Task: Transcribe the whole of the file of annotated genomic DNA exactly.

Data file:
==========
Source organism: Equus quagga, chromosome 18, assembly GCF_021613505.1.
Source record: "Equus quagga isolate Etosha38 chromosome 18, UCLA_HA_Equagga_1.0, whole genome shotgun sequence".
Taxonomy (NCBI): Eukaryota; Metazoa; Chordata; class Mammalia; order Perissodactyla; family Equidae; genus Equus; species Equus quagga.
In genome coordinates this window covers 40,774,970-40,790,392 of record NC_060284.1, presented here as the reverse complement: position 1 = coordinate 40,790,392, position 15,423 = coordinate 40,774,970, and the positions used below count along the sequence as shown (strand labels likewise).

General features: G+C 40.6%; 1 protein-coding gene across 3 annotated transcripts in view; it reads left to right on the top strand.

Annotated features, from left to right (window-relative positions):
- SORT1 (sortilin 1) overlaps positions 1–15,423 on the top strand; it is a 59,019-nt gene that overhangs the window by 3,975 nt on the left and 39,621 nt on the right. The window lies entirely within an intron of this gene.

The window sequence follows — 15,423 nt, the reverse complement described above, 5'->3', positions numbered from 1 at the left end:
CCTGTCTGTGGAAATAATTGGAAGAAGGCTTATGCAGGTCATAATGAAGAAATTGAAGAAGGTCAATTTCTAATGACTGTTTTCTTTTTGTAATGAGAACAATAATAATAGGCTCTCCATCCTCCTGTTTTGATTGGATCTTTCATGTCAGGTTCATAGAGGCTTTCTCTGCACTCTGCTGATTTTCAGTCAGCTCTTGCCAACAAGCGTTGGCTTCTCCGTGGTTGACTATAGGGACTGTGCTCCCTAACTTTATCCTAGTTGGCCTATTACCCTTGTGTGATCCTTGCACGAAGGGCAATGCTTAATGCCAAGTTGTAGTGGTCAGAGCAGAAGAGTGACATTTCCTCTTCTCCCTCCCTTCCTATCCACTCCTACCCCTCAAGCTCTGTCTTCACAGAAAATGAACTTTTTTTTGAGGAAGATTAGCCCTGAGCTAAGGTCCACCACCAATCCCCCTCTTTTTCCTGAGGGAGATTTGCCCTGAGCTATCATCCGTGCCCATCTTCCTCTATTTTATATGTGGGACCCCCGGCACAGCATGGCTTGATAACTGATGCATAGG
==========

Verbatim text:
Source organism: Equus quagga, chromosome 18, assembly GCF_021613505.1.
Source record: "Equus quagga isolate Etosha38 chromosome 18, UCLA_HA_Equagga_1.0, whole genome shotgun sequence".
Taxonomy (NCBI): Eukaryota; Metazoa; Chordata; class Mammalia; order Perissodactyla; family Equidae; genus Equus; species Equus quagga.
In genome coordinates this window covers 40,774,970-40,790,392 of record NC_060284.1, presented here as the reverse complement: position 1 = coordinate 40,790,392, position 15,423 = coordinate 40,774,970, and the positions used below count along the sequence as shown (strand labels likewise).

General features: G+C 40.6%; 1 protein-coding gene across 3 annotated transcripts in view; it reads left to right on the top strand.

Annotated features, from left to right (window-relative positions):
- SORT1 (sortilin 1) overlaps positions 1–15,423 on the top strand; it is a 59,019-nt gene that overhangs the window by 3,975 nt on the left and 39,621 nt on the right. The window lies entirely within an intron of this gene.

The window sequence follows — 15,423 nt, the reverse complement described above, 5'->3', positions numbered from 1 at the left end:
CCTGTCTGTGGAAATAATTGGAAGAAGGCTTATGCAGGTCATAATGAAGAAATTGAAGAAGGTCAATTTCTAATGACTGTTTTCTTTTTGTAATGAGAACAATAATAATAGGCTCTCCATCCTCCTGTTTTGATTGGATCTTTCATGTCAGGTTCATAGAGGCTTTCTCTGCACTCTGCTGATTTTCAGTCAGCTCTTGCCAACAAGCGTTGGCTTCTCCGTGGTTGACTATAGGGACTGTGCTCCCTAACTTTATCCTAGTTGGCCTATTACCCTTGTGTGATCCTTGCACGAAGGGCAATGCTTAATGCCAAGTTGTAGTGGTCAGAGCAGAAGAGTGACATTTCCTCTTCTCCCTCCCTTCCTATCCACTCCTACCCCTCAAGCTCTGTCTTCACAGAAAATGAACTTTTTTTTGAGGAAGATTAGCCCTGAGCTAAGGTCCACCACCAATCCCCCTCTTTTTCCTGAGGGAGATTTGCCCTGAGCTATCATCCGTGCCCATCTTCCTCTATTTTATATGTGGGACCCCCGGCACAGCATGGCTTGATAACTGATGCATAGG